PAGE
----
Nnimmo Bassey (born 1958) is a Nigerian architect, environmentalist activist, author and poet, who chaired Friends of the Earth International from 2008 through 2012  and was Executive Director of Environmental Rights Action for two decades. He was one of Time magazine's Heroes of the Environment in 2009. In 2010, Nnimmo Bassey was named co-winner of the Right Livelihood Award, and in 2012 he was awarded the Rafto Prize. He serves on the Advisory Board and is Director of the Health of Mother Earth Foundation, an environmental think tank and advocacy organization.
Bassey was born June 11, 1958. He studied architecture, practiced in the public sector (for 10 years) and thereafter continued in private practice. He was active on human rights issues in the 1980s when he served on the Board of Directors of Nigeria's Civil Liberties Organization. In 1993, he co-founded a Nigerian NGO known as Environmental Rights Action (Friends of the Earth Nigeria) in order to advocate, educate and organize around environmental human rights issues in Nigeria. Since 1996, Bassey and Environmental Rights Action led Oilwatch Africa and, beginning in 2006, also led the Global South Network, Oilwatch International, striving to mobilize communities against the expansion of fossil fuels extraction. Bassey has served in the committees of both Oilwatch International and the regional arm, Oilwatch Africa since inception. Oilwatch Africa has membership in Nigeria, Chad, Cameroon, Congo Democratic Republic, Ghana, Uganda, South Africa, Togo, Kenya, Swaziland, Mozambique, Mali, Sudan, South Sudan and others. Membership of Oilwatch International spreads across South America, Southeast Asia, Africa, Europe and North America. The Network works to resist destructive oil, gas and coal extraction activities. It demands an urgent shift from the dominant petroleum-fueled civilization. In 2011, Bassey founded the Ecological think tank, the Health of Mother Earth Foundation promoting environmental/climate justice and food sovereignty in Nigeria and Africa.  At the 2009 United Nations Climate Change Conference in Copenhagen, Bassey - despite being accredited - was "physically kept out" of a meeting.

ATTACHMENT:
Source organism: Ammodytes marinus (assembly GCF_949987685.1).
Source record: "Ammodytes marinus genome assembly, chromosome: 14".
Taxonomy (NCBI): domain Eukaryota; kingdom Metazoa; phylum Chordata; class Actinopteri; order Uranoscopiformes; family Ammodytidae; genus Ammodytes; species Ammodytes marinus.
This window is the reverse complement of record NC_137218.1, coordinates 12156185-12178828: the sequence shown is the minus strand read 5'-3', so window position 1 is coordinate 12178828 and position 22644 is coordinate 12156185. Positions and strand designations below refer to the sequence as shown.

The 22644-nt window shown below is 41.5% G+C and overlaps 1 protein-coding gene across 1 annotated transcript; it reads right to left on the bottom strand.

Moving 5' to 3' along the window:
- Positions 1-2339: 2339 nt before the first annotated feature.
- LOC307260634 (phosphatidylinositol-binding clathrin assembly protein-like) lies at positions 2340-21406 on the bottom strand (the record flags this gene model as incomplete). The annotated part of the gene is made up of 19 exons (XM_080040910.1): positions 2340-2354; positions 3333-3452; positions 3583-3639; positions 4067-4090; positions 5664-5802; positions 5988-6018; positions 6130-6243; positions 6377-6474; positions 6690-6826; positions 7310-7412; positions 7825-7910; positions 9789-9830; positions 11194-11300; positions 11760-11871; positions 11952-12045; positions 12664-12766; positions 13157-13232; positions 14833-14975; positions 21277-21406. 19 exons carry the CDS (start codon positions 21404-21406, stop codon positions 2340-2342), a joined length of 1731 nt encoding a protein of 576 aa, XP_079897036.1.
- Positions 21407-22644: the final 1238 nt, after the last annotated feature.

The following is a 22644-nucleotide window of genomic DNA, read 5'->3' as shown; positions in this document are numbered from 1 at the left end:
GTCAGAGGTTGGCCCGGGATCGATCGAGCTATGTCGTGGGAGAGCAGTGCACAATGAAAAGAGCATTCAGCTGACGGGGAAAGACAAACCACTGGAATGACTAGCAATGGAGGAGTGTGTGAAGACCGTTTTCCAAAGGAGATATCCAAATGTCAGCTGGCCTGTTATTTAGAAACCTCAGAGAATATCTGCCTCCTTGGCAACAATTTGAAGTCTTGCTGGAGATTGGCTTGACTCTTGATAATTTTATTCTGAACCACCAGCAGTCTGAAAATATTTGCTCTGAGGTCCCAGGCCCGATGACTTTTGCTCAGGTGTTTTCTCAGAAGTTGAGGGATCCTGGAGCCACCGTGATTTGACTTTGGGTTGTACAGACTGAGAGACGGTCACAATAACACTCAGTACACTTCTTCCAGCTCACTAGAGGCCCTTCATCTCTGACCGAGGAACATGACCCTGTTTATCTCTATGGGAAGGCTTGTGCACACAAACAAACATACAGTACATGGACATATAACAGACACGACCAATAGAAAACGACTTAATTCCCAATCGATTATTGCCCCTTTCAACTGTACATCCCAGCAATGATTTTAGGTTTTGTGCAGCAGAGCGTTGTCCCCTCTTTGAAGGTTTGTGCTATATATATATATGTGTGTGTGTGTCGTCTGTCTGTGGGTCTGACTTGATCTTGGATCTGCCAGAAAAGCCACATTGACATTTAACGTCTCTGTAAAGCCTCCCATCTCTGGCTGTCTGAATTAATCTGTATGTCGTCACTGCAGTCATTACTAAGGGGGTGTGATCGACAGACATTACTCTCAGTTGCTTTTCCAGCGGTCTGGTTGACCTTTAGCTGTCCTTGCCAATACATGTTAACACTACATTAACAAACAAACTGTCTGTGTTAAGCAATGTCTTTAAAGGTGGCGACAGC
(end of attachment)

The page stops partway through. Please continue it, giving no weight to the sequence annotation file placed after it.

To Cook a Continent: Destructive Extraction and the Climate Crisis in Africa Publisher: Fahamu (Jul 1 2010) ISBN 1-906387-53-2 ISBN 978-1-906387-53-2
Other books by Bassey include: 1. Patriots & Cockroaches (Poems) 1992 2. Beyond Simple Lines: the Architecture of Chief G.Y. Aduku and Archcon (with Okechukwu Nwaeze) 1993 3. The Management of Construction  4. Poems on The Run (Poems) 1994 5. Oilwatching in South America (Environment)  6. Intercepted (Poems) 1998 7. We Thought It Was Oil But It Was Blood (Poems), 2002 8. Genetically Modified Organisms: the African Challenge (2004) 9. Living Houses (Architecture), 2005 10. Knee Deep in Crude, ERA Field Reports, ed (2009) 11. The Nigerian Environment and the Rule of Law, ed (2009) 12. I will Not Dance to Your Beat (poems) , Kraft Books, Ibadan. 2011 13. We Thought It Was Oil But It Was Blood- Resistance to Military-Corporate Wedlock in Nigeria and Beyond. (TNI/Pluto Press, 2015) 14. Oil Politics- Echoes of Ecological Wars- (Daraja Press, 2016) Trade and human rights in the Niger Delta.
Environmental Rights Action is also known as Friends of the Earth Nigeria and is the national chapter of Friends of the Earth International (FOEI), the world’s largest grassroots environmental network. From 2008-2012, Bassey served as chair of Friends of the Earth International.